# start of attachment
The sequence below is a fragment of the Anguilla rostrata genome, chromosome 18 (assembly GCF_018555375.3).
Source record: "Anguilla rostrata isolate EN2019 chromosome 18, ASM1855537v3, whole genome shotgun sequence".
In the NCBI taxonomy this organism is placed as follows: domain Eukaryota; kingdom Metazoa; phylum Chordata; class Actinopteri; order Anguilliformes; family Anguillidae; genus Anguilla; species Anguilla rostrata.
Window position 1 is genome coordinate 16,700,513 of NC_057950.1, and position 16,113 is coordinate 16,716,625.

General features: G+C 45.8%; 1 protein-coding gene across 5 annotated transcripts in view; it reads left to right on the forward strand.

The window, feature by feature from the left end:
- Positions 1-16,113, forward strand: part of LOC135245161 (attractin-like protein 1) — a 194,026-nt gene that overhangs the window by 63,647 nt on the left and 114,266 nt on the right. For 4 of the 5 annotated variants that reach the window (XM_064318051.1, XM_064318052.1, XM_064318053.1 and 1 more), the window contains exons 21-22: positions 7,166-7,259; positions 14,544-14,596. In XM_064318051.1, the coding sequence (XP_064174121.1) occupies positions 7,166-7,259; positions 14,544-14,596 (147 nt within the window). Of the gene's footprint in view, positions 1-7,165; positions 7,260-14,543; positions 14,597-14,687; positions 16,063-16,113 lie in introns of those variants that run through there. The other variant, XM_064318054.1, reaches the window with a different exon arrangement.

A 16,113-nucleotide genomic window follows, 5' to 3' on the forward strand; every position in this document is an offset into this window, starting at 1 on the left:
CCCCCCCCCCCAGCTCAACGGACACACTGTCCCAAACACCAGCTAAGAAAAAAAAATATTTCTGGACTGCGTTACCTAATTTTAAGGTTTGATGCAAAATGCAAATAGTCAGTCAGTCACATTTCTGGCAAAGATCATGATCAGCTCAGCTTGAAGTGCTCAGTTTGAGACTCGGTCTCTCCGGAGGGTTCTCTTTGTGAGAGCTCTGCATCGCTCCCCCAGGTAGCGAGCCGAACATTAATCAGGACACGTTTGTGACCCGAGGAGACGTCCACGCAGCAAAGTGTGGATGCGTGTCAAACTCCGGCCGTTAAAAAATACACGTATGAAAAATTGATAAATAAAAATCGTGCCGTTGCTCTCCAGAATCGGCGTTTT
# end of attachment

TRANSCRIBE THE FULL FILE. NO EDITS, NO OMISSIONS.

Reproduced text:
The sequence below is a fragment of the Anguilla rostrata genome, chromosome 18 (assembly GCF_018555375.3).
Source record: "Anguilla rostrata isolate EN2019 chromosome 18, ASM1855537v3, whole genome shotgun sequence".
In the NCBI taxonomy this organism is placed as follows: domain Eukaryota; kingdom Metazoa; phylum Chordata; class Actinopteri; order Anguilliformes; family Anguillidae; genus Anguilla; species Anguilla rostrata.
Window position 1 is genome coordinate 16,700,513 of NC_057950.1, and position 16,113 is coordinate 16,716,625.

General features: G+C 45.8%; 1 protein-coding gene across 5 annotated transcripts in view; it reads left to right on the forward strand.

The window, feature by feature from the left end:
- Positions 1-16,113, forward strand: part of LOC135245161 (attractin-like protein 1) — a 194,026-nt gene that overhangs the window by 63,647 nt on the left and 114,266 nt on the right. For 4 of the 5 annotated variants that reach the window (XM_064318051.1, XM_064318052.1, XM_064318053.1 and 1 more), the window contains exons 21-22: positions 7,166-7,259; positions 14,544-14,596. In XM_064318051.1, the coding sequence (XP_064174121.1) occupies positions 7,166-7,259; positions 14,544-14,596 (147 nt within the window). Of the gene's footprint in view, positions 1-7,165; positions 7,260-14,543; positions 14,597-14,687; positions 16,063-16,113 lie in introns of those variants that run through there. The other variant, XM_064318054.1, reaches the window with a different exon arrangement.

A 16,113-nucleotide genomic window follows, 5' to 3' on the forward strand; every position in this document is an offset into this window, starting at 1 on the left:
CCCCCCCCCCCAGCTCAACGGACACACTGTCCCAAACACCAGCTAAGAAAAAAAAATATTTCTGGACTGCGTTACCTAATTTTAAGGTTTGATGCAAAATGCAAATAGTCAGTCAGTCACATTTCTGGCAAAGATCATGATCAGCTCAGCTTGAAGTGCTCAGTTTGAGACTCGGTCTCTCCGGAGGGTTCTCTTTGTGAGAGCTCTGCATCGCTCCCCCAGGTAGCGAGCCGAACATTAATCAGGACACGTTTGTGACCCGAGGAGACGTCCACGCAGCAAAGTGTGGATGCGTGTCAAACTCCGGCCGTTAAAAAATACACGTATGAAAAATTGATAAATAAAAATCGTGCCGTTGCTCTCCAGAATCGGCGTTTT